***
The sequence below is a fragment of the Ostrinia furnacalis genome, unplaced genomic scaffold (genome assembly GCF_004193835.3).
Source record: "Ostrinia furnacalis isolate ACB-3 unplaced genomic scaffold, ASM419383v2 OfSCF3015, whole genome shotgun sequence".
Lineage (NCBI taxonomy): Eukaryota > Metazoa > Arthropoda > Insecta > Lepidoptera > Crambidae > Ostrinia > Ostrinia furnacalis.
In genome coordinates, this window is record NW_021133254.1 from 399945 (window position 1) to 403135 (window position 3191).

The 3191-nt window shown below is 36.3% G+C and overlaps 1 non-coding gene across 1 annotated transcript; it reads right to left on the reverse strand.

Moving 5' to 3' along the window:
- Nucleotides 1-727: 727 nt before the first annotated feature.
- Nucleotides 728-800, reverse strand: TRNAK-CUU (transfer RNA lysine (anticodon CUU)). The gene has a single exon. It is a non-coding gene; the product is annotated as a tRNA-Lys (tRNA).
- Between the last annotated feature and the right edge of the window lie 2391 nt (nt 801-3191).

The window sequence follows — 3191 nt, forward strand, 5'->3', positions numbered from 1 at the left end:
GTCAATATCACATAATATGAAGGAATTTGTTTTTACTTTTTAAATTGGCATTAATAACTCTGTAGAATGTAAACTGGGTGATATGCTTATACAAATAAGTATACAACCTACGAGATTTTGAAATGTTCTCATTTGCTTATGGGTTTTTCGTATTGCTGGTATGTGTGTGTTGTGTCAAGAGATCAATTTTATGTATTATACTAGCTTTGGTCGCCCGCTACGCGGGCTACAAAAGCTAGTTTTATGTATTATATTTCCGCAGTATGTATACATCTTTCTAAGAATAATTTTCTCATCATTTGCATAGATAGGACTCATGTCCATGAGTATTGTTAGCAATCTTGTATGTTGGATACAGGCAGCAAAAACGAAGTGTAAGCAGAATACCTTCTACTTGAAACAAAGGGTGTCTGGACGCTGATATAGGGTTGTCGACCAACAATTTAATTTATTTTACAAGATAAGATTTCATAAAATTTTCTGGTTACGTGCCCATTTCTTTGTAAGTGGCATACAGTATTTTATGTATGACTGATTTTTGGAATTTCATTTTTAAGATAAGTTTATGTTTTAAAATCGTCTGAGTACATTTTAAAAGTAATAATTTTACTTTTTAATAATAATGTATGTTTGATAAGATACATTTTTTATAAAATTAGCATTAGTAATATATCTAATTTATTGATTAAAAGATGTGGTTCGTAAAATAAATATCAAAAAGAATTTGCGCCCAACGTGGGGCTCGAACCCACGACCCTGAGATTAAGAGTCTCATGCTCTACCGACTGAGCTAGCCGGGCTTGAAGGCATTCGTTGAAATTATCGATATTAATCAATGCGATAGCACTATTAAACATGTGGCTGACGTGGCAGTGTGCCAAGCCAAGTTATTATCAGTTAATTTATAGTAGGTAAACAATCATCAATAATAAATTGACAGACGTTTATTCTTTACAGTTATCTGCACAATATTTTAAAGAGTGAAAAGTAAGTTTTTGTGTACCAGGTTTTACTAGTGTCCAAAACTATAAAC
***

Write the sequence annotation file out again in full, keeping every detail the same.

The sequence below is a fragment of the Ostrinia furnacalis genome, unplaced genomic scaffold (genome assembly GCF_004193835.3).
Source record: "Ostrinia furnacalis isolate ACB-3 unplaced genomic scaffold, ASM419383v2 OfSCF3015, whole genome shotgun sequence".
Lineage (NCBI taxonomy): Eukaryota > Metazoa > Arthropoda > Insecta > Lepidoptera > Crambidae > Ostrinia > Ostrinia furnacalis.
In genome coordinates, this window is record NW_021133254.1 from 399945 (window position 1) to 403135 (window position 3191).

The 3191-nt window shown below is 36.3% G+C and overlaps 1 non-coding gene across 1 annotated transcript; it reads right to left on the reverse strand.

Moving 5' to 3' along the window:
- Nucleotides 1-727: 727 nt before the first annotated feature.
- Nucleotides 728-800, reverse strand: TRNAK-CUU (transfer RNA lysine (anticodon CUU)). The gene has a single exon. It is a non-coding gene; the product is annotated as a tRNA-Lys (tRNA).
- Between the last annotated feature and the right edge of the window lie 2391 nt (nt 801-3191).

The window sequence follows — 3191 nt, forward strand, 5'->3', positions numbered from 1 at the left end:
GTCAATATCACATAATATGAAGGAATTTGTTTTTACTTTTTAAATTGGCATTAATAACTCTGTAGAATGTAAACTGGGTGATATGCTTATACAAATAAGTATACAACCTACGAGATTTTGAAATGTTCTCATTTGCTTATGGGTTTTTCGTATTGCTGGTATGTGTGTGTTGTGTCAAGAGATCAATTTTATGTATTATACTAGCTTTGGTCGCCCGCTACGCGGGCTACAAAAGCTAGTTTTATGTATTATATTTCCGCAGTATGTATACATCTTTCTAAGAATAATTTTCTCATCATTTGCATAGATAGGACTCATGTCCATGAGTATTGTTAGCAATCTTGTATGTTGGATACAGGCAGCAAAAACGAAGTGTAAGCAGAATACCTTCTACTTGAAACAAAGGGTGTCTGGACGCTGATATAGGGTTGTCGACCAACAATTTAATTTATTTTACAAGATAAGATTTCATAAAATTTTCTGGTTACGTGCCCATTTCTTTGTAAGTGGCATACAGTATTTTATGTATGACTGATTTTTGGAATTTCATTTTTAAGATAAGTTTATGTTTTAAAATCGTCTGAGTACATTTTAAAAGTAATAATTTTACTTTTTAATAATAATGTATGTTTGATAAGATACATTTTTTATAAAATTAGCATTAGTAATATATCTAATTTATTGATTAAAAGATGTGGTTCGTAAAATAAATATCAAAAAGAATTTGCGCCCAACGTGGGGCTCGAACCCACGACCCTGAGATTAAGAGTCTCATGCTCTACCGACTGAGCTAGCCGGGCTTGAAGGCATTCGTTGAAATTATCGATATTAATCAATGCGATAGCACTATTAAACATGTGGCTGACGTGGCAGTGTGCCAAGCCAAGTTATTATCAGTTAATTTATAGTAGGTAAACAATCATCAATAATAAATTGACAGACGTTTATTCTTTACAGTTATCTGCACAATATTTTAAAGAGTGAAAAGTAAGTTTTTGTGTACCAGGTTTTACTAGTGTCCAAAACTATAAAC